A private members bill to stop touting and tighten safety flaws around commercial passenger vehicle registrations will be introduced by Transport Matters Party leader Rod Barton when Parliament returns in August.
Mr Barton first raised his concerns about touting with the Government in February, saying unsustainable competition in the commercial passenger vehicle industry had lead to a massive increase in touting at Melbourne Airport and major events around the city, and warning that passenger safety was at risk.
“Something needs to be done to stop touting and it needs to be done quickly because the problem is just getting worse,” said Mr Barton.
“We have continually asked the Government for action and nothing has happened, the regulator is dragging its heals, and so it’s time we forced some action on this before there is a serious incident.”
Mr Barton’s Commercial Passenger Vehicle Industry Amendment Bill 2019, will reinstate offences for touting, with fines of up to $8000 for each offence, and give enforcement powers to Victoria Police.
Touting laws went “out with the bathwater” when the Commercial Passenger Vehicle Reforms were introduced in August 2017. Since then the number of accredited drivers in Victoria has ballooned to over 96,000 with double the number of taxis and almost 20 times the number of hire car and ride share operators coming into the market in the last two years.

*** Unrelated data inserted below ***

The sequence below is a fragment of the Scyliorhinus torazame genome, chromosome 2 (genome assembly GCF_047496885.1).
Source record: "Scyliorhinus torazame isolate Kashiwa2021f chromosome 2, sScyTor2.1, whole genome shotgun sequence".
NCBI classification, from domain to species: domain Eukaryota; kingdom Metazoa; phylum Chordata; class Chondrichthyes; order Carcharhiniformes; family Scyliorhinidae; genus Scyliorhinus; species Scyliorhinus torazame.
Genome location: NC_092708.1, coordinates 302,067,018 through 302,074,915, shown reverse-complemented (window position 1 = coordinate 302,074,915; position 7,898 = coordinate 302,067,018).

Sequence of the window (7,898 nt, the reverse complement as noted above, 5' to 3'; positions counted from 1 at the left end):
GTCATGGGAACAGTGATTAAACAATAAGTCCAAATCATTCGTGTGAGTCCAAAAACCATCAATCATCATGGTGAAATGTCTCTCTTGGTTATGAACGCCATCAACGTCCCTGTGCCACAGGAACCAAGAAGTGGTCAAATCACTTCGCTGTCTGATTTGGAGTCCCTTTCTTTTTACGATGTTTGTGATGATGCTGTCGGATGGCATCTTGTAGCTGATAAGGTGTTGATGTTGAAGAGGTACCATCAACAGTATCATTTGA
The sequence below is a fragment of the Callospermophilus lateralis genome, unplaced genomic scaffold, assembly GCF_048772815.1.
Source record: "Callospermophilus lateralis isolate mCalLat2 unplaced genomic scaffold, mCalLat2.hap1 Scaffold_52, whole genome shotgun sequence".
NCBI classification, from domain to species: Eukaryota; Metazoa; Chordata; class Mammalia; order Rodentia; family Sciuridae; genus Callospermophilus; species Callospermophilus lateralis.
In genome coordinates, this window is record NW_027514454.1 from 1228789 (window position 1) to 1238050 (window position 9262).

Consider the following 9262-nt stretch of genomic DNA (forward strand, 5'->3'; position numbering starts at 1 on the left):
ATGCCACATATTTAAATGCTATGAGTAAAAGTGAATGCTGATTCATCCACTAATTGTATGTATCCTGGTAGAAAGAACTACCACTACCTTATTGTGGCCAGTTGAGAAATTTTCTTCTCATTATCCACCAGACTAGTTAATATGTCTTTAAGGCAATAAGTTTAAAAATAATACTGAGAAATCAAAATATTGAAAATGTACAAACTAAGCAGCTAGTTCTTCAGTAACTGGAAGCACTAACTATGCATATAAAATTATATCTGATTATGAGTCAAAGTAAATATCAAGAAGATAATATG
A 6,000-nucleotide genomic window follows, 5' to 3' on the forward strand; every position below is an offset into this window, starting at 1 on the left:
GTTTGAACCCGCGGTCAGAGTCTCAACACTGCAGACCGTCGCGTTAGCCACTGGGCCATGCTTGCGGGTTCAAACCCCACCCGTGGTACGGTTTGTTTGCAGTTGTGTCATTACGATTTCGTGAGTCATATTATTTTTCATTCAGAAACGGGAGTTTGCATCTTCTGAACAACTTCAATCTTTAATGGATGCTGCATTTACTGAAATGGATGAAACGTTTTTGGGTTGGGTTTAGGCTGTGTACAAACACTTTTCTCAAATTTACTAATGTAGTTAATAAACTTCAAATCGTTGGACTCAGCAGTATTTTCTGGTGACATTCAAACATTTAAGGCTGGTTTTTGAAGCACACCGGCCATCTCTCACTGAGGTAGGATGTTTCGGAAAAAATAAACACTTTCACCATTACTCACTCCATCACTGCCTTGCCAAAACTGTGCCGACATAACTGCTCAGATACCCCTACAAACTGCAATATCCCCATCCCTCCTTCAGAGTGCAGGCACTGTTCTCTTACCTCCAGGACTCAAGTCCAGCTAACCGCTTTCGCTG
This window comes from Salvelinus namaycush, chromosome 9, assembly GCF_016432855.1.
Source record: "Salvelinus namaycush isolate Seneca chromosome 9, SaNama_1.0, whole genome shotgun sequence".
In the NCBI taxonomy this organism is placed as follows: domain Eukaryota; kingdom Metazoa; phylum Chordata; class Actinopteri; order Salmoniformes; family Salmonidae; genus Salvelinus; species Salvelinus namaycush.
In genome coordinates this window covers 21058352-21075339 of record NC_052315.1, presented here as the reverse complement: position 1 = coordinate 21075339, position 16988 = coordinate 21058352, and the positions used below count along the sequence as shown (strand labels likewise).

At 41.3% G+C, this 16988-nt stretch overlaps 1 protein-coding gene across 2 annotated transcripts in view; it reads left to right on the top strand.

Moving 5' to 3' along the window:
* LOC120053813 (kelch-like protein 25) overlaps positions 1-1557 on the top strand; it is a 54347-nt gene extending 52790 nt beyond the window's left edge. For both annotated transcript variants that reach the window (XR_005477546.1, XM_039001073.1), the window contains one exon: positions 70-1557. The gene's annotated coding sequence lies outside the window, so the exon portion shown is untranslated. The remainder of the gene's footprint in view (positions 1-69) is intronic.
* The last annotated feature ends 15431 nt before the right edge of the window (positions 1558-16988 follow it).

Mr Barton spearheaded the call for a parliamentary inquiry into the CPV Reforms in February, and raised then the problem of touting and his concerns about the safety of passengers. That inquiry is due to present its findings in October.
However, the escalation of touting, the proliferation of cash-jobs, and recent reports of de-registered drivers seen touting at Melbourne Airport has prompted him to introduce a Bill in the interest of public safety.
“Touting is not safe and we shouldn’t have to wait for the outcome of an inquiry, or for a serious incident to occur, before something is done to stop it. The industry has become unsustainable. This is one unexpected consequence of the socially and economically irresponsible rushed roll out of legislation that was ill-considered and unplanned,” Mr Barton said.